Gold can be kept in a variety of forms. Gold of high purity is often kept in the form of bars, but may also be found as ingots and coins. Gold that is officially recognized as being at least 99.5% pure is referred to as bullion, which can be cast into any of these shapes, making it convenient to carry, transfer, or even stack.
When gold ore is mined from the earth, it is a mix of gold and mineralized rock. Using extreme heat or chemicals, the gold is extracted from the ore, creating the bullion. Bullion is often held as reserves by governments and central banks or held by institutionalized investors.
A mint is a company that will mint, pour, or cast precious metals, including gold. Some will say that gold is gold, regardless of where it originates or where it is minted, but for some collectors, the mint does hold importance and, sometimes, it can be quite significant.
Here are some of the mints and manufacturers who produce investment-grade bullion:
The Royal Canadian Mint
The Royal Canadian Mint, which opened in 1908, is renowned for producing gold at a remarkable .99999 in purity. This places them at the head of the pack. They are known for the Canadian Maple Leaf gold and silver coins and also produce a Wildlife Series of bullion.
The United States Mint
The United States mint not only produces US currency, but its bullion program also produces gold, silver, and platinum coins that are among the most sought-after in the world. They have an impressive line that includes the American Gold Eagle, Silver Eagle, and Platinum Eagle.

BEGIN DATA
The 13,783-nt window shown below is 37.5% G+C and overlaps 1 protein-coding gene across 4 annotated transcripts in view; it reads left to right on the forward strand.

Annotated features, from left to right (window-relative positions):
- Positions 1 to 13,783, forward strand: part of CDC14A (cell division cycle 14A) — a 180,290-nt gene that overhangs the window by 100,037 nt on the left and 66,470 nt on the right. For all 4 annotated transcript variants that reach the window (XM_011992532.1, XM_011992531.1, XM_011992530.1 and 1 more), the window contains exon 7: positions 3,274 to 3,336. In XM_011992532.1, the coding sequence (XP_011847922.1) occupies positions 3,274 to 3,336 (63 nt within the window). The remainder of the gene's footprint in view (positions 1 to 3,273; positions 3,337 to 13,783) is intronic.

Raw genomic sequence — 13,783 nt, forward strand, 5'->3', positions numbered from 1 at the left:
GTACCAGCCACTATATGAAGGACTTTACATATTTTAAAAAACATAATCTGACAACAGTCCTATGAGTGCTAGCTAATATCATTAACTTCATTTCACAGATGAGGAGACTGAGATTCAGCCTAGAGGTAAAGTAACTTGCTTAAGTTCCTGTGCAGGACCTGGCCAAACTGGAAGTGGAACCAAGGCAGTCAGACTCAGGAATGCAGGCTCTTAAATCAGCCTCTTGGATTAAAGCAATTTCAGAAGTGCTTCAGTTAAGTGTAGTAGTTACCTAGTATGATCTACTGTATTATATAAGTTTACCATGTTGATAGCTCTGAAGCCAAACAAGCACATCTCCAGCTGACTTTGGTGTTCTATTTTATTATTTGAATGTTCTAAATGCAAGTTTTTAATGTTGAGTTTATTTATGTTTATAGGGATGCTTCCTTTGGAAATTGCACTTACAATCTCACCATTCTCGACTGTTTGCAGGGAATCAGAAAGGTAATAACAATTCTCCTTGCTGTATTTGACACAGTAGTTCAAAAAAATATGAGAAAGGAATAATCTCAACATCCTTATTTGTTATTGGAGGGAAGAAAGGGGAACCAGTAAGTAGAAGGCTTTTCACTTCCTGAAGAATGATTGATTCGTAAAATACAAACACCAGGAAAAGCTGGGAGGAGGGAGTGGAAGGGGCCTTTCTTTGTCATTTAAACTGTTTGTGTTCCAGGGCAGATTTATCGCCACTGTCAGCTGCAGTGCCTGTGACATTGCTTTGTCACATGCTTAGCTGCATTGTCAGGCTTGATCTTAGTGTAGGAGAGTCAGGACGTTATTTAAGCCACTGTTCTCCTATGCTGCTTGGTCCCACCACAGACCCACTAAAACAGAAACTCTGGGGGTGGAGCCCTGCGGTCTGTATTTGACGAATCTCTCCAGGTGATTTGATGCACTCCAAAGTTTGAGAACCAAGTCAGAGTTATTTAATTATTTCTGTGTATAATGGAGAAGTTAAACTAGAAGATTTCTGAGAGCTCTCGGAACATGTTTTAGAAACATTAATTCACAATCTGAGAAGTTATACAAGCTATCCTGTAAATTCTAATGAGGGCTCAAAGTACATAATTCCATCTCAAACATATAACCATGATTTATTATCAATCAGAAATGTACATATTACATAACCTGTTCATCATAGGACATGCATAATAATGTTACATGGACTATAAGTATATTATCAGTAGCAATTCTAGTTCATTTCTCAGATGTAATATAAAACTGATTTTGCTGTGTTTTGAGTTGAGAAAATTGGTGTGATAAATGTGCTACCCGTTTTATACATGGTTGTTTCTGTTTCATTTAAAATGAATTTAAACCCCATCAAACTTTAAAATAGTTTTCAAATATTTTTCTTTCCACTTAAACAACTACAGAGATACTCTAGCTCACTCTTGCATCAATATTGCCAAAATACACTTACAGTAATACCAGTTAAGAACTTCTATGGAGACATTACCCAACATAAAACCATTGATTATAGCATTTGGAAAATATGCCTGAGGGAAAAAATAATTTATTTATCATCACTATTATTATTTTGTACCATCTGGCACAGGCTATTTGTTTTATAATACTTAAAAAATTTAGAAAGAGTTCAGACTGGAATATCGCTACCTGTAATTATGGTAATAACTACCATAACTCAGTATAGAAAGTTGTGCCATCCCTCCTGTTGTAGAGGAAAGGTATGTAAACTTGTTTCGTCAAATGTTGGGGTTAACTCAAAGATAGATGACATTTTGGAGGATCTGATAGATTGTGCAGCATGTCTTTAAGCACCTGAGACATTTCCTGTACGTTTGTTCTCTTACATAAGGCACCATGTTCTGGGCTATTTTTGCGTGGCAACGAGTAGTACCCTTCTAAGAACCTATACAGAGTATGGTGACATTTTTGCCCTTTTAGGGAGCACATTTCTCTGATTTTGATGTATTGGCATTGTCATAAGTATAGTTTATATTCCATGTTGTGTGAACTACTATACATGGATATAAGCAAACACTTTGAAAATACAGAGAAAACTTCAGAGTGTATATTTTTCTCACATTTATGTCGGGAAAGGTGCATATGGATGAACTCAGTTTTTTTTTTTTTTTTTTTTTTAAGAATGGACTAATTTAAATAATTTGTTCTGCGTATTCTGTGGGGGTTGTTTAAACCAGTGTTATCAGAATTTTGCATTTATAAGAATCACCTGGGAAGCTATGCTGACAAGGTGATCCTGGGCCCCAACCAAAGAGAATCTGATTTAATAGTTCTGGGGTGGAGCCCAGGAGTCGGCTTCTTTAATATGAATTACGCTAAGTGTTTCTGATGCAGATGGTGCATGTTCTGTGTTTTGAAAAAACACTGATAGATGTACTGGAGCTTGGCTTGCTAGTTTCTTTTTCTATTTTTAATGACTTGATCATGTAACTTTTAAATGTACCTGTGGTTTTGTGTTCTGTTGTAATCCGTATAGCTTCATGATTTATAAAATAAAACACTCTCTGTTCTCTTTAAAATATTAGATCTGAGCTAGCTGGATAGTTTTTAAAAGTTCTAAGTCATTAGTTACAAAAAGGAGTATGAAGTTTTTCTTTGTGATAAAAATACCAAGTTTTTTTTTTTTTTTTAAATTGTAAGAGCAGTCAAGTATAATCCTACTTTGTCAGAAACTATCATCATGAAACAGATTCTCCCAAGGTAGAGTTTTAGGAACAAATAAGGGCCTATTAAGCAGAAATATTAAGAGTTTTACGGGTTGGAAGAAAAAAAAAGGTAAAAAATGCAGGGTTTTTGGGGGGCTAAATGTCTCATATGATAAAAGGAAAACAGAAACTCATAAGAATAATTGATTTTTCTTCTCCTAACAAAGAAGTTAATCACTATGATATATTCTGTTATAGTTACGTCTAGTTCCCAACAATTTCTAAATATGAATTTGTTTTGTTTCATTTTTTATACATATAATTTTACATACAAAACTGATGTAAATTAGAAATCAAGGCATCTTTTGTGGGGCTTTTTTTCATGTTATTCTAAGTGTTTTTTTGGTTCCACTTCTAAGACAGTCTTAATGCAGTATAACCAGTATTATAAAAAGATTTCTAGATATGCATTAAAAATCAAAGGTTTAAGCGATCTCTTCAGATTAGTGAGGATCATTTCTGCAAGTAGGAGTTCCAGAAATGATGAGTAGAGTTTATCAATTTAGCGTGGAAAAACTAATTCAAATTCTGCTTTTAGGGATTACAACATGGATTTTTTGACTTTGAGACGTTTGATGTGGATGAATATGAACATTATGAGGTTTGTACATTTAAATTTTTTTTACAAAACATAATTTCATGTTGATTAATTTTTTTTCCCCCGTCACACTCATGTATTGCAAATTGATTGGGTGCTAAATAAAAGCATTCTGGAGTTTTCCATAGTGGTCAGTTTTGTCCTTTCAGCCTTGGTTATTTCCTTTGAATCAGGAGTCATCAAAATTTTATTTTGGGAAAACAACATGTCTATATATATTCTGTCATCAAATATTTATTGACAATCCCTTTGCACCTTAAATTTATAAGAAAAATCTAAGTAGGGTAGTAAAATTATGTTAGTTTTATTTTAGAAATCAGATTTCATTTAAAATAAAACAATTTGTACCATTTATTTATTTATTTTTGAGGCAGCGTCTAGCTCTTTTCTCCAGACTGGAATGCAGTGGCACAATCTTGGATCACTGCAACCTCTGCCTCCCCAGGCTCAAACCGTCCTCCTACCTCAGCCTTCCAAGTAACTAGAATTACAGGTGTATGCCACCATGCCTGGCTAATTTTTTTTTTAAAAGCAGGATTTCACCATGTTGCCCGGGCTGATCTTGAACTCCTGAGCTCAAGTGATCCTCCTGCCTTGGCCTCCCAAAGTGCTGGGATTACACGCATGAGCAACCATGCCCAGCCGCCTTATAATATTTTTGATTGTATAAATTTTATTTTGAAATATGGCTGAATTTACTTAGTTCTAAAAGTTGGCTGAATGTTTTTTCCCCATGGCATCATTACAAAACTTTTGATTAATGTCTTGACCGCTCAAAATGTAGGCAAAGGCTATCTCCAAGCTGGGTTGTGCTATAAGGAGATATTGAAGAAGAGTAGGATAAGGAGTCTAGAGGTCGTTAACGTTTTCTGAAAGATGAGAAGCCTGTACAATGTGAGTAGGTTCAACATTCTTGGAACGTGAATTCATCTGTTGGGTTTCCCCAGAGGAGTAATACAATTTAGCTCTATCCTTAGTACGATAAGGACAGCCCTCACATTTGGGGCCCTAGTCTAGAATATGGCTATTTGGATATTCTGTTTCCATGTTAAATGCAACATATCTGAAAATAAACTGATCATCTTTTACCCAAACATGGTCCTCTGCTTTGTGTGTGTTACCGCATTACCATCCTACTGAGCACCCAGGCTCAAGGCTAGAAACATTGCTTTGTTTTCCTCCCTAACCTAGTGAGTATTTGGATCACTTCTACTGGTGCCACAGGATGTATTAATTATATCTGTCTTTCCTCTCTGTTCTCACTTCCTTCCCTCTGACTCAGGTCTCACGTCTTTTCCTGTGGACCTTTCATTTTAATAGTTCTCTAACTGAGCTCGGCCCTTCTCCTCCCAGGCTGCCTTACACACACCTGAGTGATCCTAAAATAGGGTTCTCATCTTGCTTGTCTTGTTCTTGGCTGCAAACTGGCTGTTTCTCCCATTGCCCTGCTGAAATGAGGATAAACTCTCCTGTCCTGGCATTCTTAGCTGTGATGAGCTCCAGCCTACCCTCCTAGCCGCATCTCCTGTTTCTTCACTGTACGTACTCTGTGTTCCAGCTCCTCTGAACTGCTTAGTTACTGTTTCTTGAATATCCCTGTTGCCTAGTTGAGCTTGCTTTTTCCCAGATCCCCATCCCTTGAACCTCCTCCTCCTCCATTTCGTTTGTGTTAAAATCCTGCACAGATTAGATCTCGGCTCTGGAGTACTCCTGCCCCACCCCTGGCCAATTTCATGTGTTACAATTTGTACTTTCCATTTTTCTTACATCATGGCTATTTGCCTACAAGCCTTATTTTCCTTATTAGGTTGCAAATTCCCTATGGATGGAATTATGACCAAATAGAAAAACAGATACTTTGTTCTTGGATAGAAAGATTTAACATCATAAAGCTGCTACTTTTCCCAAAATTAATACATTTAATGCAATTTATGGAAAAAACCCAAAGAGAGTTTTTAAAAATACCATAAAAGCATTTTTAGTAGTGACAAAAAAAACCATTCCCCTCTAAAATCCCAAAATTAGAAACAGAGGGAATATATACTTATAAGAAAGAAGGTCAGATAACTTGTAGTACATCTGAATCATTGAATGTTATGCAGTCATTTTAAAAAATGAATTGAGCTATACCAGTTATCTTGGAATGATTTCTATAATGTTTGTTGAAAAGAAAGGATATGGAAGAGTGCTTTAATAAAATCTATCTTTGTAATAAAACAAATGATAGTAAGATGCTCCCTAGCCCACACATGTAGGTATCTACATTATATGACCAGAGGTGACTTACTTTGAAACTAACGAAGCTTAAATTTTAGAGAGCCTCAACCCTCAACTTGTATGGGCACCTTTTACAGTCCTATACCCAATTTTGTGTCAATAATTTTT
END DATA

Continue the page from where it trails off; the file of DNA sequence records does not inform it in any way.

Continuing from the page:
The Perth Mint
The biggest gold coin in the world is the “Red Kangaroo,” weighing in at 1 tonne. They have several flagship coins, including the Kookaburra and Koala, but also produce other products such as the Perth Mint gold bars.
The Royal Mint Gold bars
With a history that stretches back over more than a millennium, the Royal Mint is owned by Her Majesty’s Treasury. Despite its age, this mint is very much in the present day, producing bullion of remarkably high quality. They offer iconic bullion products such as the Royal Mint gold bars, as well as more recent items that include the Queen’s Beasts bullion coins.
Johnson Matthey is a fine example of how mints can and do matter, particularly to collectors. Originally opening in the early 1800s as a gold assayer shop that would inspect gold for quantity and quality, they quickly came to be considered the official Assayer Office and Refiner for the Bank of England. They stopped minting in the 1980s, but before they did, they produced some of the finest gold, silver, and platinum bars, which have now become vintage items that are greatly prized by collectors.
While there are countless mints across the world, there will always be those that rise to the top of the list, due to the purity of the gold or the workmanship. So, while it may be true that “gold is gold,” don’t overlook the role of the mint.
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